Just three-and-a-half hours’ drive from Sydney is a gorgeous wine region, Mudgee. It boasts over 40 cellar doors, many of them run by locals with great tales to tell about visiting, quickly falling in love with the town and setting up shop there soon after.
The name Mudgee is derived from the Wiradjuri term Moothi which means ‘nest in the hills’. A visit to the region will almost surely see you return with a trunk bursting with wine and gourmet food treats to share with your friends upon your return home. Here’s a guide to Mudgee’s best cellar doors.
No one ever regrets treating themselves to a long weekend, so we suggest you do exactly that. After the drive, our first destination was Logan Wines where the order of the day was the award-winning Weemala 2014 Riesling, enjoyed with a spread of crackers, cheese and honey. Logan’s 2014 Sauvignon Blanc was a fruity treat too. I could instantly see why this place was a popular stop. Kicking back on the balcony overlooking the vineyard was the first step of many on our path to total relaxation.
Another amazing nearby grazing spot is the Italian-inspired Skimstone with its rustic tasting shed. As we watched the clouds glide by, we sampled the delectable Shiraz Cabernet and 2012 Tre-Onde. It’s a terrific view sitting there beside the Cudgegong River, and you can get a fun photo with the friendly scarecrow guarding over the crops.
Moothi Estate was the ideal place to watch the sunset. We shared some wines and were treated to a special menu from local food expert Olive.A.Twist. We had Gooree Wagyu burgers, plus homemade kraut featuring Linda’s special Chilli Relish Mayo and salted vine leaves. Burger and chips have never tasted this good before. There was even bacon, honey and buttered popcorn to share, along with some ‘Hello Lovelies’ homemade fizzy cordial.
The freshness of the local produce is evident, as is the love and care that Mudgee locals put into everything they do. It’s a real departure from city life, and that alone is incredibly refreshing.
There are stacks of handmade foods and knickknacks waiting to be discovered at Lawson Park Markets. We saw homemade ice cream, honey, bakery treats, soaps, sweets, breads, olive oils and much more. There’s also lots of unique arts, crafts and pre-loved goods. We explored the local shops, and were amused to find a store which sold all manner of gifts called ‘Whatever’.
One of Mudgee‘s star cellar doors was our port-of-call for a long-table lunch – accompanied by bubbles, naturally. Lowe Wines is a popular location for weddings, especially in springtime, and the award-winning organic wine isn’t bad either. You can spend all afternoon there eating the various courses, matched with the perfect Reisling, Chardonnay, Shiraz or Pinot Noir.
Huntington Estate was our next stop where a variety of wines were laid out for us to enjoy, many seeming very under-priced for the amount of accolades they’ve received. The sparkling chardonnay was a favourite from the many styles of wine on display, which also included their prestigious 2008 Cabernet Sauvignon, and their very distinctively spicy 2012 Basket Dried Shiraz.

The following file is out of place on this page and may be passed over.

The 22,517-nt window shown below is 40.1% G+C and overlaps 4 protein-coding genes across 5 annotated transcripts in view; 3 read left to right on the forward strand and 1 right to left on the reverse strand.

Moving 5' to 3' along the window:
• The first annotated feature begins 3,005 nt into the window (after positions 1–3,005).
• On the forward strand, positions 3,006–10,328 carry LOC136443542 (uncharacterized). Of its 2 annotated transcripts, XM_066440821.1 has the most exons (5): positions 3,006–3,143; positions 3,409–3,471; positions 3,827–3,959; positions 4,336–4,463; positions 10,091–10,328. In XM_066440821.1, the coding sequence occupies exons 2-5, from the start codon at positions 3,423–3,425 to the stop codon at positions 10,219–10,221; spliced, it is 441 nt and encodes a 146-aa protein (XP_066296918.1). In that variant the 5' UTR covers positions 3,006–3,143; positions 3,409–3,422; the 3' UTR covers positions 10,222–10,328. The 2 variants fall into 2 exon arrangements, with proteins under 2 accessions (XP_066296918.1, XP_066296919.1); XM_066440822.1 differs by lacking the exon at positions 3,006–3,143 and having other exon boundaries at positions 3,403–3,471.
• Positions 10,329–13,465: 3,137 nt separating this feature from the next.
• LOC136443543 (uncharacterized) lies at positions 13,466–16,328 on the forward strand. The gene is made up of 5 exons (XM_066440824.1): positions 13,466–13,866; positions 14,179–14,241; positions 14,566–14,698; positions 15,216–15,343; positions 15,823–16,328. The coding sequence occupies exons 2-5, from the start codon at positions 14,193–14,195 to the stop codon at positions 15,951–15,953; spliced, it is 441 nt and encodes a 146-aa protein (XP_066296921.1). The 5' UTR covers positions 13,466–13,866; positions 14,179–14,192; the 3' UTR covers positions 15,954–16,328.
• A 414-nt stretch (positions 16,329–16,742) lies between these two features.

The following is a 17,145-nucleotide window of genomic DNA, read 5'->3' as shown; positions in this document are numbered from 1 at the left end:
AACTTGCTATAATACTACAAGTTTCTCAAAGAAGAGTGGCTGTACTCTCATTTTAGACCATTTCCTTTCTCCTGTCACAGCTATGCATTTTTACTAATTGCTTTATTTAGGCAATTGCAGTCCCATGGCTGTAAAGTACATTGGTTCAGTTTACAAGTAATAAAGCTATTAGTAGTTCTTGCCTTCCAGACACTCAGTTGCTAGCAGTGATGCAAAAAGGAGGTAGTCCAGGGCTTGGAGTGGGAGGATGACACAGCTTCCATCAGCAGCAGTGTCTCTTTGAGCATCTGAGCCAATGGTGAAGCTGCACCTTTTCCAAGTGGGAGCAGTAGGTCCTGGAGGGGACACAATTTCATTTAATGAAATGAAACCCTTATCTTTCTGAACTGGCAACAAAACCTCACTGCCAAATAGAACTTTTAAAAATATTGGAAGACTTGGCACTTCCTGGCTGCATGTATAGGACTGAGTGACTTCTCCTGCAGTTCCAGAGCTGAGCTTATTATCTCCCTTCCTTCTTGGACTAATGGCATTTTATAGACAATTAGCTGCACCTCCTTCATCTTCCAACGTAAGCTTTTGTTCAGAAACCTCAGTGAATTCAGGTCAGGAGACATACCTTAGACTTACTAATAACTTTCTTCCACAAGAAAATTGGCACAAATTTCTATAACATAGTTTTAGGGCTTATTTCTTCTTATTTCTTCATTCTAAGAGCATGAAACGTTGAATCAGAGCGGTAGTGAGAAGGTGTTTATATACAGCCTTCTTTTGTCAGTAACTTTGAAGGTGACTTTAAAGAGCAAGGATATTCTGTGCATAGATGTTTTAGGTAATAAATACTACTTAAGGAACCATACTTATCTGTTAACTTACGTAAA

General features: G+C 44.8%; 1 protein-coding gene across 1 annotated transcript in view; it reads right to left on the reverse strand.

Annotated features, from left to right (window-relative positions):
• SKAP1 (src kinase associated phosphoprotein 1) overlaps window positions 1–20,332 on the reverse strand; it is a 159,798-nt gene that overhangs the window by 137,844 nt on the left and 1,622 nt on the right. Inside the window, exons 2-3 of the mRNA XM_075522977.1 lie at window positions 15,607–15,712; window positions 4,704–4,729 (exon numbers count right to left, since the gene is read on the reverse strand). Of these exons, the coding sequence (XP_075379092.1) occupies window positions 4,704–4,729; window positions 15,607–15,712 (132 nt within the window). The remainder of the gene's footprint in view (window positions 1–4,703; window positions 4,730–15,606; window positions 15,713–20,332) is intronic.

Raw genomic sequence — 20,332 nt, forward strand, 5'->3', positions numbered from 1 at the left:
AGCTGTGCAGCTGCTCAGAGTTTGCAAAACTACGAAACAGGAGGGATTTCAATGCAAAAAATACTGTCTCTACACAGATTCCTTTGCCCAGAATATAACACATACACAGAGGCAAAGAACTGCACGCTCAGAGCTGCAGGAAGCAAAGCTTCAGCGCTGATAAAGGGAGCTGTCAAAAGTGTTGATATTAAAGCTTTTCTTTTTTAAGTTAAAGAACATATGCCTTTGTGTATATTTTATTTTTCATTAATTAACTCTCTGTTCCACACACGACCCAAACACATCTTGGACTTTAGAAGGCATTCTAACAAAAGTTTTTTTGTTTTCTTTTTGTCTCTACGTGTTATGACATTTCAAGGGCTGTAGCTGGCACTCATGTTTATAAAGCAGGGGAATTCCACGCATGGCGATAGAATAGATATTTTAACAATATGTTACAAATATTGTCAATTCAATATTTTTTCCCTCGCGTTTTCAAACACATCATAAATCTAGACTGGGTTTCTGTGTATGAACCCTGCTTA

When we visited, the Sculptures in the Garden art show was being hosted by Rosby Wines (try their shiraz and Cabernet Sauvignon). All the proceeds go to the guide dog fund, and I was most impressed by the proud carved wooden dog which greeted us near the gate.
Roth’s Wine Bar is a place where anyone will feel welcome. Licensed since 1923, it’s steeped in Mudgee history and regularly hosts live music events. Their delicious food includes pork belly, crispy chicken and a range of wood-fired pizzas. There’s also a wide selection of the finest local vino, so you can discover some more of the region’s delights.
Breakfast (well, OK, it was actually brunch time) was spent at the Pipeclay Pumphouse. You know you’re there when you can spot the amazing corrugated iron artworks twisted into a variety of fun characters. They do a great farmers breakfast plate which includes bacon, homemade baked beans, tomato Leemore mushrooms, sausage, tomato relish and your choice of eggs. It’s a calming place to spend some time, with the menu constantly changing depending on the seasonal produce around Mudgee.
Our last destination was a stop into Rylstone Olive Press, purveyors of first-class olive oil, which taught me how average some of my local supermarket ones are by comparison. We learned what ‘extra virgin’ olive oil actually means (a particularly fine grade of olive oil made from the first pressing of the olives), and found out that this little olive press is actually the envy of the world’s oil producers due to the high quality fruits that grow in the region.
Before heading home, we called into one of the region’s best kept secrets – the charming 39 Nine 99 yum cha and tea house in Rylstone. There’s nothing like a few dumplings to clear up that heavy head from a weekend of wine indulgence.
(Matt Akersten was a guest of Mudgee Region Tourism. All photos are author’s own.)